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Bubble (2022)

The world fell into disarray after enduring a near-apocalyptic event in which a massive descent of bubbles of unknown origin and reality-defying damage has fallen upon Earth.

In one corner of the ravages that is left of Tokyo, Japan, a ragtag community of youths and rebels of all creeds have banded together to live in a makeshift commune. They have developed a micro-economy that runs on a system based around parkour tournaments in order to barter and trade resources. One of the parkourists is a young man by the name of Hibiki, who despite being impressive in his abilities, shuts himself out from others—and often unintentionally so—due to having a hearing disorder that makes loud sound sometimes intolerable.

Hibiki nearly gets into a fatal accident trying to climb the Tokyo Tower after curiosity suddenly gets the best of him hearing a strange melodic sound emanating from the structure, only to be saved by a mysterious young woman as he accidentally plunges into the waters that submerged the city below. Although human in appearance, the young woman struggles to communicate with the others and lacks an understanding of basic etiquette, but she adjusts quickly, and the parkour community invites her as a fellow member in taking note of her own acrobatic feats. Nicknaming her “Uta”, Hibiki becomes drawn to her catching her humming and singing a song that sounds familiar to him.

Following a particularly high stakes parkour run, parts of Uta’s body starts literally disintegrating into bubbles. Hibiki begins to realize that not only does Uta potentially have some connection with the bubbles that nearly destroyed their world, but the reason for his bond with her goes deeper than he initially thought—and that can mean it is also nearing its end.

Bubble is an original anime film produced by Wit Studio under the direction of Tetsurou Araki (Death Note, Kabaneri of the Iron Fortress) with writing by Gen Urobuchi. The film is accompanied by a soundtrack composed by Hiroyuki Sawano, including a theme song performed by Eve. Using Hans Christian Andersen’s “The Little Mermaid” as a framework, music is a surprising, significant element to Bubble’s narrative, heavily tied to the motifs of the retroactive mermaid that is Uta, whose name literally means “song”.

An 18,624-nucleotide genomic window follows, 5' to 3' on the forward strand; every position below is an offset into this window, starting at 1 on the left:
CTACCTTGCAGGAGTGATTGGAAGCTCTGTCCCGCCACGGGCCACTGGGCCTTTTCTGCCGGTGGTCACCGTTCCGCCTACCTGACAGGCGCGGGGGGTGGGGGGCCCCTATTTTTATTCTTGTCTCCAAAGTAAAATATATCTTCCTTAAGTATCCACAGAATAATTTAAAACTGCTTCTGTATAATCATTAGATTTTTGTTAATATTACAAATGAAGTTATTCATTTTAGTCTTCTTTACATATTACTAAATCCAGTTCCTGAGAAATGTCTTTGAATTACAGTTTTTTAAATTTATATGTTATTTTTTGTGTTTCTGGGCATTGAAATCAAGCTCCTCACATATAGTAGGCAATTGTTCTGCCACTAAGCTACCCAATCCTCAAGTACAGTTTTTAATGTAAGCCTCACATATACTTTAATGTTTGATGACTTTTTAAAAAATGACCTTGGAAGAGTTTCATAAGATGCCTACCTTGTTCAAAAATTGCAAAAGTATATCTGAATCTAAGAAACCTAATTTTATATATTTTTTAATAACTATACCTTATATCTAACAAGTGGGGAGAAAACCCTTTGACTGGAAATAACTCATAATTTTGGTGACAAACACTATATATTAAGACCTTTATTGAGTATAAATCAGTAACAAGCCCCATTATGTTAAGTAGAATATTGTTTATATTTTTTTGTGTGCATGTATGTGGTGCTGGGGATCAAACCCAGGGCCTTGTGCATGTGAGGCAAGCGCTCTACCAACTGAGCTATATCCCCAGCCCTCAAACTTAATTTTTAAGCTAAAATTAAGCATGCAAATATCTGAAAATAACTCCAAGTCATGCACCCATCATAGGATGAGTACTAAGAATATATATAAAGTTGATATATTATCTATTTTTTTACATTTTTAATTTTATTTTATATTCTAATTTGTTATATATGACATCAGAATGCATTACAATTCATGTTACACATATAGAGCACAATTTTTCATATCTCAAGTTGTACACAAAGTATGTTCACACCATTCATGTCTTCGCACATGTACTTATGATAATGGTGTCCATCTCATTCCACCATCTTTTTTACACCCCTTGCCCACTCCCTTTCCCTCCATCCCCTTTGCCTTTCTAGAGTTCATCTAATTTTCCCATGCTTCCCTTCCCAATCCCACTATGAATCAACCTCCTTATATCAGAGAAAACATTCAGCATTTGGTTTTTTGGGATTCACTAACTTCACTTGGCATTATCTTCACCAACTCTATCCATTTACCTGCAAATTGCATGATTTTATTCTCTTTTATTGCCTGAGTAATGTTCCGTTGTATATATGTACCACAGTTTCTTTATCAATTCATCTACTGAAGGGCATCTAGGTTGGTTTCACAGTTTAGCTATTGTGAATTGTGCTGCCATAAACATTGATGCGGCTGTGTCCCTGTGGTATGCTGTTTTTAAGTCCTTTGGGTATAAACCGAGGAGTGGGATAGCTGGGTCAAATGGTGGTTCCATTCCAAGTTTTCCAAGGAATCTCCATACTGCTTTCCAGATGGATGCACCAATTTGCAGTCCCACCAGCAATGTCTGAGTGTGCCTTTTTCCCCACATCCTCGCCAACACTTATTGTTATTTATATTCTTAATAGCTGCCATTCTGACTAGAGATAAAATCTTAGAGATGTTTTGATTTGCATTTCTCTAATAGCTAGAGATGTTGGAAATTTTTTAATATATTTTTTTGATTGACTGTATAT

With character designs by Takeshi Obata, known for his work on Death Note and Bakuman, Bubble offers a cacophony of both stellar sound and stunning visuals: Every frame is rendered in an ethereal, dream quality of an alternate world like ours, but still distant enough from our own. The film uses a bright, colorful palette, conveying the very magic that is akin to a fairy tale.

Bubble accurately captures the dynamism and frenetic energy of parkour, enhanced by the technical, artificial camera work through its animation. The characters’ bodies feel real and carry weight as they fling across expensive aerial scenes, and the aftershocks created when they land right back on their toes can be felt through the screen. The film succeeds in suspending our disbelief in recreating a sort of new, believable realism that lends itself to a fictional world.

Although Bubble soars with its technical direction, it sadly does not leave much of an imprint to distract our eyes with enough pretty colors and flashy sights with a rather unimpressive actual story. On top of using “The Little Mermaid”, as its main framework, coming out of Bubble, one can point to similar notes reminiscent of Patema Inverted, MAPPA’s Listeners, and Studio 4°C’s 2006 feature adaptation of Tekkonkinkreet. More specifically, the inspiration is very apparent alluding back to Makoto Shinkai’s work, all stemming back to the waves made with Your Name back in 2016. But despite all of these potential influences, Bubble only carries this weight across everything else in its presentation, but does not bring actual substance to its narrative.